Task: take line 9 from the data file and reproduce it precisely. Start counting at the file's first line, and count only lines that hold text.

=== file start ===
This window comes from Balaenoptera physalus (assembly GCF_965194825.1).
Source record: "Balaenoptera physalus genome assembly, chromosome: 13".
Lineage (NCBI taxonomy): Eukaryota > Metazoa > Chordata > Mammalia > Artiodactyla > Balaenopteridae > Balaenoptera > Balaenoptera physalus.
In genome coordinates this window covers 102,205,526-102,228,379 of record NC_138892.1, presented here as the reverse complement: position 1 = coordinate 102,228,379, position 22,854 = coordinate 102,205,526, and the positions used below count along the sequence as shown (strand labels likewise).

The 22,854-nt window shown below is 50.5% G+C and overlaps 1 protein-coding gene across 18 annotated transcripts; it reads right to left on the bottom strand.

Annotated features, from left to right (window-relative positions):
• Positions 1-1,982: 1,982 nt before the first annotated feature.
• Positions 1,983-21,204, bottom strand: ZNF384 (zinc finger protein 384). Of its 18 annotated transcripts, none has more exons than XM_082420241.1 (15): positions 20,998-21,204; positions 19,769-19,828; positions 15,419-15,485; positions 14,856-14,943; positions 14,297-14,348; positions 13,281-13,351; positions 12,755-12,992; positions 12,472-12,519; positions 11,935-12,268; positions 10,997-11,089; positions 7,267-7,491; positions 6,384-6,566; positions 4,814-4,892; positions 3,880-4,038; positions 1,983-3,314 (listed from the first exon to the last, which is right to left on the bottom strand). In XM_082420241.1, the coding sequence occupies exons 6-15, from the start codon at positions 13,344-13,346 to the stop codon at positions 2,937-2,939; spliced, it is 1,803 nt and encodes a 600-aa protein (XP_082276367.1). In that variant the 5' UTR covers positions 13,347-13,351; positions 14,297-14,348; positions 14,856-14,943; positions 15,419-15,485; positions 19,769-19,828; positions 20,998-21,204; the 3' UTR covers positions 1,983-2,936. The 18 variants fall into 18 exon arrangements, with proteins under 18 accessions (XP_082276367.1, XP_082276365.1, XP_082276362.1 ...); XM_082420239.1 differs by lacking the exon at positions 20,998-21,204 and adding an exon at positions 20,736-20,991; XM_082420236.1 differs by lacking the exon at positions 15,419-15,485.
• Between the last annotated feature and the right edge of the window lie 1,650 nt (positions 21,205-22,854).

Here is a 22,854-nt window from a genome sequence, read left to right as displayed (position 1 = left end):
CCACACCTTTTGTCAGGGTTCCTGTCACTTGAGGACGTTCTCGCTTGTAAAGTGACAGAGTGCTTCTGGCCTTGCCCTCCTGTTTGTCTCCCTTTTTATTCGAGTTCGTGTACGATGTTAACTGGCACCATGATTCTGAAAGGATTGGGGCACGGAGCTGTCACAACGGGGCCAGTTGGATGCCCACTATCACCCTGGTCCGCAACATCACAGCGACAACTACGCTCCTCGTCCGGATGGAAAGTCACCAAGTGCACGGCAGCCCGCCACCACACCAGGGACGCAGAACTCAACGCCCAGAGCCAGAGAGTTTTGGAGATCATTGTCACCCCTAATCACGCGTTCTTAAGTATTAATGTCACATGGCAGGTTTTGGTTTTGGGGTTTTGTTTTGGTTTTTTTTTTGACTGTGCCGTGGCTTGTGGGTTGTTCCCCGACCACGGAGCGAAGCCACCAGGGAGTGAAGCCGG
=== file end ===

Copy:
• Between the last annotated feature and the right edge of the window lie 1,650 nt (positions 21,205-22,854).